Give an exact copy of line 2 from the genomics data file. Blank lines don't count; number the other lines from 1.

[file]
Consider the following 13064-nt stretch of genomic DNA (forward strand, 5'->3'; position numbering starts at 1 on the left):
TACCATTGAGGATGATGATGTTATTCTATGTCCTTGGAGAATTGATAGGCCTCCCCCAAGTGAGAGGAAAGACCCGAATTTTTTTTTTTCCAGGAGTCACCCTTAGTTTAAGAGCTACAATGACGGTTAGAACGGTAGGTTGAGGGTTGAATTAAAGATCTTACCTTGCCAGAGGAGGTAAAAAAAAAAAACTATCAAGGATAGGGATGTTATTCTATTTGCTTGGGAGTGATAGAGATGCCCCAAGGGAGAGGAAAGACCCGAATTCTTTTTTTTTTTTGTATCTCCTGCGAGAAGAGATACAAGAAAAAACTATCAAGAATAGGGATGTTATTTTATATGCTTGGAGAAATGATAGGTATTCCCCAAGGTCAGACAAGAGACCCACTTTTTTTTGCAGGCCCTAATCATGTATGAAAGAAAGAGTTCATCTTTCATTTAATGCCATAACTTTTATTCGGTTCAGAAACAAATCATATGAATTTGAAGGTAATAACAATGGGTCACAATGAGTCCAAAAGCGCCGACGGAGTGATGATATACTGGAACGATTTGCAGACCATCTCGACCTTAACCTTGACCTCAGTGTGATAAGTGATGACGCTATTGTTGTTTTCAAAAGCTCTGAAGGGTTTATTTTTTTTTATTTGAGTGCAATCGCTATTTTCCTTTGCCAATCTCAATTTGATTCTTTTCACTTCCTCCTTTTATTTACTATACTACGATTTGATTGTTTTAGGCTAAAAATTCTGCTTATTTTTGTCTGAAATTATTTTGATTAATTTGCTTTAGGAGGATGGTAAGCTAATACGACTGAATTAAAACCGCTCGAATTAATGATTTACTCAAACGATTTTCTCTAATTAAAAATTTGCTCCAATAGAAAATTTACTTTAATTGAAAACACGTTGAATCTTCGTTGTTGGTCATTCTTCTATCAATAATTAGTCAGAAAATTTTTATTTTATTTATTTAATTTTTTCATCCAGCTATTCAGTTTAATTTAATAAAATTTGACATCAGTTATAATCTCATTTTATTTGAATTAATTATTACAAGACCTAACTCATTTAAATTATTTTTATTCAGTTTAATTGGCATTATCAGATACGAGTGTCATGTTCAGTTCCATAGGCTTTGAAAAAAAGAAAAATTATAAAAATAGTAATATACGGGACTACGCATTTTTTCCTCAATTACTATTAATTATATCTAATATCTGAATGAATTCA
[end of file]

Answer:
TACCATTGAGGATGATGATGTTATTCTATGTCCTTGGAGAATTGATAGGCCTCCCCCAAGTGAGAGGAAAGACCCGAATTTTTTTTTTTCCAGGAGTCACCCTTAGTTTAAGAGCTACAATGACGGTTAGAACGGTAGGTTGAGGGTTGAATTAAAGATCTTACCTTGCCAGAGGAGGTAAAAAAAAAAAACTATCAAGGATAGGGATGTTATTCTATTTGCTTGGGAGTGATAGAGATGCCCCAAGGGAGAGGAAAGACCCGAATTCTTTTTTTTTTTTGTATCTCCTGCGAGAAGAGATACAAGAAAAAACTATCAAGAATAGGGATGTTATTTTATATGCTTGGAGAAATGATAGGTATTCCCCAAGGTCAGACAAGAGACCCACTTTTTTTTGCAGGCCCTAATCATGTATGAAAGAAAGAGTTCATCTTTCATTTAATGCCATAACTTTTATTCGGTTCAGAAACAAATCATATGAATTTGAAGGTAATAACAATGGGTCACAATGAGTCCAAAAGCGCCGACGGAGTGATGATATACTGGAACGATTTGCAGACCATCTCGACCTTAACCTTGACCTCAGTGTGATAAGTGATGACGCTATTGTTGTTTTCAAAAGCTCTGAAGGGTTTATTTTTTTTTATTTGAGTGCAATCGCTATTTTCCTTTGCCAATCTCAATTTGATTCTTTTCACTTCCTCCTTTTATTTACTATACTACGATTTGATTGTTTTAGGCTAAAAATTCTGCTTATTTTTGTCTGAAATTATTTTGATTAATTTGCTTTAGGAGGATGGTAAGCTAATACGACTGAATTAAAACCGCTCGAATTAATGATTTACTCAAACGATTTTCTCTAATTAAAAATTTGCTCCAATAGAAAATTTACTTTAATTGAAAACACGTTGAATCTTCGTTGTTGGTCATTCTTCTATCAATAATTAGTCAGAAAATTTTTATTTTATTTATTTAATTTTTTCATCCAGCTATTCAGTTTAATTTAATAAAATTTGACATCAGTTATAATCTCATTTTATTTGAATTAATTATTACAAGACCTAACTCATTTAAATTATTTTTATTCAGTTTAATTGGCATTATCAGATACGAGTGTCATGTTCAGTTCCATAGGCTTTGAAAAAAAGAAAAATTATAAAAATAGTAATATACGGGACTACGCATTTTTTCCTCAATTACTATTAATTATATCTAATATCTGAATGAATTCA